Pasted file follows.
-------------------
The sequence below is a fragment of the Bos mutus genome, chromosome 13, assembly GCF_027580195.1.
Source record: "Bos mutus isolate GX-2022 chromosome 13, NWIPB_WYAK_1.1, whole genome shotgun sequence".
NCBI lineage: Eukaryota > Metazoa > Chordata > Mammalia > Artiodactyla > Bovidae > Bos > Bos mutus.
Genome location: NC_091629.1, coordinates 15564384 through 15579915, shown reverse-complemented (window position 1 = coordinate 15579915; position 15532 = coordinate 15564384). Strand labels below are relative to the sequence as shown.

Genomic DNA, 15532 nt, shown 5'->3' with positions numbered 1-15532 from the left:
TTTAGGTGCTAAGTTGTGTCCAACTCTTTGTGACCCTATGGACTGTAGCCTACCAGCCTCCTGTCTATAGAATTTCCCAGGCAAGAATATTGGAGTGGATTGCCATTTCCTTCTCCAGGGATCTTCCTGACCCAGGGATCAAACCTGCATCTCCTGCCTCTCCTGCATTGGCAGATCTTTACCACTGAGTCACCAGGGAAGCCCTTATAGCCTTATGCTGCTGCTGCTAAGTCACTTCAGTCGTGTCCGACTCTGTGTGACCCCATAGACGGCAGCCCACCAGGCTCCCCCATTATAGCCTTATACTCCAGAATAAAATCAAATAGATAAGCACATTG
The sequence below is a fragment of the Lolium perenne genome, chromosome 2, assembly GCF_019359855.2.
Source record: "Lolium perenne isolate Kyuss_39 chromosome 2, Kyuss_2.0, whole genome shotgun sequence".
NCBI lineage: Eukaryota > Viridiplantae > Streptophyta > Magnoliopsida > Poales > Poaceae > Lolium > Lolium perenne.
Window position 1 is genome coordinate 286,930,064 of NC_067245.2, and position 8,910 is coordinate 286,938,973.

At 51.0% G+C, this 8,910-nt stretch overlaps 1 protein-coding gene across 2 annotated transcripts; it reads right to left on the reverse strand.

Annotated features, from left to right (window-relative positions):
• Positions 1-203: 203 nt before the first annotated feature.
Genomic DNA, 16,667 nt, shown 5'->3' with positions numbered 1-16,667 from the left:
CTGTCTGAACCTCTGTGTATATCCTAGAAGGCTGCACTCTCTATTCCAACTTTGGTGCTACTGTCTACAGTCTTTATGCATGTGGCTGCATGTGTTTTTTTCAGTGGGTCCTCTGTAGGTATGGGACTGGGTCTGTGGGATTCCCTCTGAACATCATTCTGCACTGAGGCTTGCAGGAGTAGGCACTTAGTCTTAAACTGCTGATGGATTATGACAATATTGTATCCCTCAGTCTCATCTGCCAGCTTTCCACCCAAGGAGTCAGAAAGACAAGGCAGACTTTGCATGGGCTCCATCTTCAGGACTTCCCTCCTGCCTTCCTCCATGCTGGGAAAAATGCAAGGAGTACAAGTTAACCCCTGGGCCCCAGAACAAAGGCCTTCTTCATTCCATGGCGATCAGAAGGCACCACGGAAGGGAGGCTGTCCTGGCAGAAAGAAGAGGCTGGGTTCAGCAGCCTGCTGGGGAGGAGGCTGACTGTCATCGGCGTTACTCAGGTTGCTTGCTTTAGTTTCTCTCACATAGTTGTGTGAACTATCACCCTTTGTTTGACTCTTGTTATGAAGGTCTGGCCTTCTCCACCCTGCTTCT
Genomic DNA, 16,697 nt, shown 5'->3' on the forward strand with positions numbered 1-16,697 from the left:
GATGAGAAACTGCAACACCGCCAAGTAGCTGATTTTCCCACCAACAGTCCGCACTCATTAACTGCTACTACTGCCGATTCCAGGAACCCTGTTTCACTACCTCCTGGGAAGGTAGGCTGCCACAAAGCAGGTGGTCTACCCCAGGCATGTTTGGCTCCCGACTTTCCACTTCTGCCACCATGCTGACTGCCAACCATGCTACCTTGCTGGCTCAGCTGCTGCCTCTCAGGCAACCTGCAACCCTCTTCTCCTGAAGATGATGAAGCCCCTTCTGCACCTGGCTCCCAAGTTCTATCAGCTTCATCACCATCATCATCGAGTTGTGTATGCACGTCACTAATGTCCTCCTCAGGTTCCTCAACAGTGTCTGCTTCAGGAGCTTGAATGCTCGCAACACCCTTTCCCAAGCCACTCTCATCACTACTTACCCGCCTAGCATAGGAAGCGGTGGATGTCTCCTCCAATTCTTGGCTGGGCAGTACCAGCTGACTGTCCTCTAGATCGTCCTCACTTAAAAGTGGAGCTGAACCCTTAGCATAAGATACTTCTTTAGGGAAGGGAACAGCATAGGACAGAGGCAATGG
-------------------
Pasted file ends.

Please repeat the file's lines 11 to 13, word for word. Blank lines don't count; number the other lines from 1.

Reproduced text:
At 51.0% G+C, this 8,910-nt stretch overlaps 1 protein-coding gene across 2 annotated transcripts; it reads right to left on the reverse strand.

Annotated features, from left to right (window-relative positions):
• Positions 1-203: 203 nt before the first annotated feature.